Thursday, March 08, 2007

Tad Williams

Last night I attended a reading and signing by new Aquaman writer Tad Williams down at the University Bookstore in Seattle. It was a very nice, quiet event. Tad Williams has been to signings at that location many times previously, so there was a comfortable air in the room. I arrived a bit early and handed out my fliers to all Tad Williams fans as they wandered into the area. Most of them seemed thrilled to read the information, although I did note at least one paper crane made from a flier before the reading was over. There is a decent amount of crossover between fantasy fans and comic book fans, and most fans are open-minded and willing to try something new.

The reading was from Tad's new book Shadowplay. It was a scene of a talking raven telling a story to an exiled prince, and the tale the raven told felt like Norse mythology infused with a hefty helping of Greek mythology, a point which another listener brought up in the question and answer session of the reading. The Q&A session went briskly and cheerfully. Again, Tad Williams had done readings here a few times before, so the basic questions were mostly already asked. There was a good amount of time spent on Tad's comic book projects, including The Next, Aquaman, and Bad-Guy Factory. I got to pipe in on the shipping date for Aquaman, when someone who hadn't read my flier asked.

A fascinating part of the discussion was about Tolkien's influence on the Fantasy genre, and how further writers have been derivative of Tolkien in everything including his anti-modernist themes. While I couldn't quite wrap my head around how Tad was arguing against the wholesale appropriation of Tolkien in that manner, it was a fascinating discussion that made me want to read his books so I could understand the full reasoning. I think I was at a severe disadvantage in that particular discussion as I have only read a few of Tad's short stories. I intend to rectify that.

Tad also discussed the German radio adaptation of his Otherland series, which is about a virtual world, and how that has led to a MMO game in the works that will take place in Otherland. When he listed off his current projects at the end of the discussion, it's pretty clear he's keeping himself busy.

After the discussion was the standard signing line. The folks with the fewest books to sign went first. I waited for awhile, then got in line with my one Otherland novel (which hubby-Eric got because it has an Oz section... I wonder if the Oz section will show up in the German MMO?). The line went quick, yet everyone had plenty of time to chat with Tad. After he signed my book and introduced me to Duane, the U Bookstore's rep, I sat back down in the audience with some of the folks who had brought TONS of books along to be signed (or, in one case, two framed prints which had to be removed from the frames first), including a fellow named Art who I know from some local conventions.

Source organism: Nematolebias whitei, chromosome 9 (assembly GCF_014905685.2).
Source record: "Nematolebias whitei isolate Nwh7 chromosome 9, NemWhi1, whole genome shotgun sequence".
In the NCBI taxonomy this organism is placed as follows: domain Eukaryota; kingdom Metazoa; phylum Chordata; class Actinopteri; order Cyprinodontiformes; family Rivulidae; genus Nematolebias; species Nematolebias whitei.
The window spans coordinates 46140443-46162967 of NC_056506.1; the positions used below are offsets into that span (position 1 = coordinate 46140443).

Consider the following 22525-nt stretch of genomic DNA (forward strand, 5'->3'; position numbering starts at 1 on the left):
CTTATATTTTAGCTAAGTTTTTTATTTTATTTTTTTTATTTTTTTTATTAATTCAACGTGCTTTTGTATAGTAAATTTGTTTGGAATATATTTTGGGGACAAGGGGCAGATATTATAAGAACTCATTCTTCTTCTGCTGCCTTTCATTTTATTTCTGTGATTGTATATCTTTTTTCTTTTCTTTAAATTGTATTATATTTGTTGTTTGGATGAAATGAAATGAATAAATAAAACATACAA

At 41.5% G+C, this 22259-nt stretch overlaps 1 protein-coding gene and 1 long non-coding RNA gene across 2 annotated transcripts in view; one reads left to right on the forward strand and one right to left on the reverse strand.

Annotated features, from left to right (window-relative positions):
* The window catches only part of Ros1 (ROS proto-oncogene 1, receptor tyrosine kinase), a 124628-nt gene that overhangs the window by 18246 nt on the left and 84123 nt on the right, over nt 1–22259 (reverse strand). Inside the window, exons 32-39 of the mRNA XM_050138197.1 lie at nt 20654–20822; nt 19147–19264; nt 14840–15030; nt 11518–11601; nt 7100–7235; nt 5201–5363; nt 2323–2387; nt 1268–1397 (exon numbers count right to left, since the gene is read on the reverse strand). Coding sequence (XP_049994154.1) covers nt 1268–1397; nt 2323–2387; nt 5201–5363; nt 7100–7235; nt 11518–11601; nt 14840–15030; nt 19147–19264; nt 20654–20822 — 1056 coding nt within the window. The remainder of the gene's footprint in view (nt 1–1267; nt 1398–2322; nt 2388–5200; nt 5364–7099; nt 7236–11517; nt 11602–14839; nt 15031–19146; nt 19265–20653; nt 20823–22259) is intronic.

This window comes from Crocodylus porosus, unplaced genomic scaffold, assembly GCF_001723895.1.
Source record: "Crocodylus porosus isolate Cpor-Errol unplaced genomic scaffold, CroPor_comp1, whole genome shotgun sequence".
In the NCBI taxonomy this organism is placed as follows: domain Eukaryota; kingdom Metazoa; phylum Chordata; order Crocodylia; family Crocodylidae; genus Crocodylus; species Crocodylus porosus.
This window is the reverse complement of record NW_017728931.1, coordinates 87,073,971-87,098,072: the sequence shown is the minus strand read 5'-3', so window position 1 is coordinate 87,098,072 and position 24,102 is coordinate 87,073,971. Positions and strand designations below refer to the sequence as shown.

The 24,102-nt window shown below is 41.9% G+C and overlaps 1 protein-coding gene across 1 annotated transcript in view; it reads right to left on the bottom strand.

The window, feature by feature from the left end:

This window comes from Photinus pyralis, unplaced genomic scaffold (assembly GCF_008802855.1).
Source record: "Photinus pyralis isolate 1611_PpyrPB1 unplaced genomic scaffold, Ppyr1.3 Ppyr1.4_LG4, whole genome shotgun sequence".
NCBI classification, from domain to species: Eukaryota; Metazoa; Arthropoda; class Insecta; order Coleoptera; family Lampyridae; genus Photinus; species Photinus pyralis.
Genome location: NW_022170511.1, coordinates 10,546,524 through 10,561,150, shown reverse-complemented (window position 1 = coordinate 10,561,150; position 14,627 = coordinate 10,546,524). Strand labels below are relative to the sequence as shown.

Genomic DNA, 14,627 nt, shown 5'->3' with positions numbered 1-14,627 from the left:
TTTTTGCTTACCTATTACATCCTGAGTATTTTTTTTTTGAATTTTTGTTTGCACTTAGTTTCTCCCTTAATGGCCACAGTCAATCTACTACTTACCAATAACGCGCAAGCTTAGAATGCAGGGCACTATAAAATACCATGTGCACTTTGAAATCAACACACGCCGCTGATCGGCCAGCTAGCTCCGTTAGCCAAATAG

During a break in the signings, I pulled out Torvald and my camera, and Trolled Tad Williams:

Tad Williams and Torvald

After all the fans' books had been signed, a cart was rolled up and the store's books were signed. A number of fans, including myself, pitched in to make sure that everything went smoothly from signing to stickering with the "autographed copy" sticker, to back on the cart for reshelving. Then Duane, Tad, Art, myself, and two other fans headed down to University Village for dinner and discussion.

As my regular readers know, I'm on a calorie count, so I'd prepared for this contingency by having a nice solid lunch. I was the one eating a small bowl of chowder while everyone around me had incredibly large burgers that stunned my senses, they were so big. Although I was VERY tempted by dessert, when Duane got a dessert I saw I'd made the right choice to not try it, as the dessert was as big as the burgers. And that's all that needs to be said about the food, except that it was very good.

The dinner discussion ranged from dogs to Captain America to basketball to comics to racoons to Aquaman to manga to slugs and back again and over. I don't know if I held my own in the conversation, as I tend to be pretty shy and wasn't completely into my "con mode" that allows me to function in crowds. At least it was only six people, which helps. And it was good that everyone at the table was a comic book fan to some extent. Gary, who sat next to me, discussed how he sold his collection of comic books to pay for expenses when his daughter was born. Tad had lots of great stories, including the current situation with a pack of racoons at his home and a wedding tale that involved evil twins. In short, it was a fun night.

Before we parted, I gave Tad the remaining fliers I'd had printed. He was off to Minneapolis on a red eye, with no hope of sleep for another 24 hours. This book tour is a short one, but he is going to lose some sleep on it.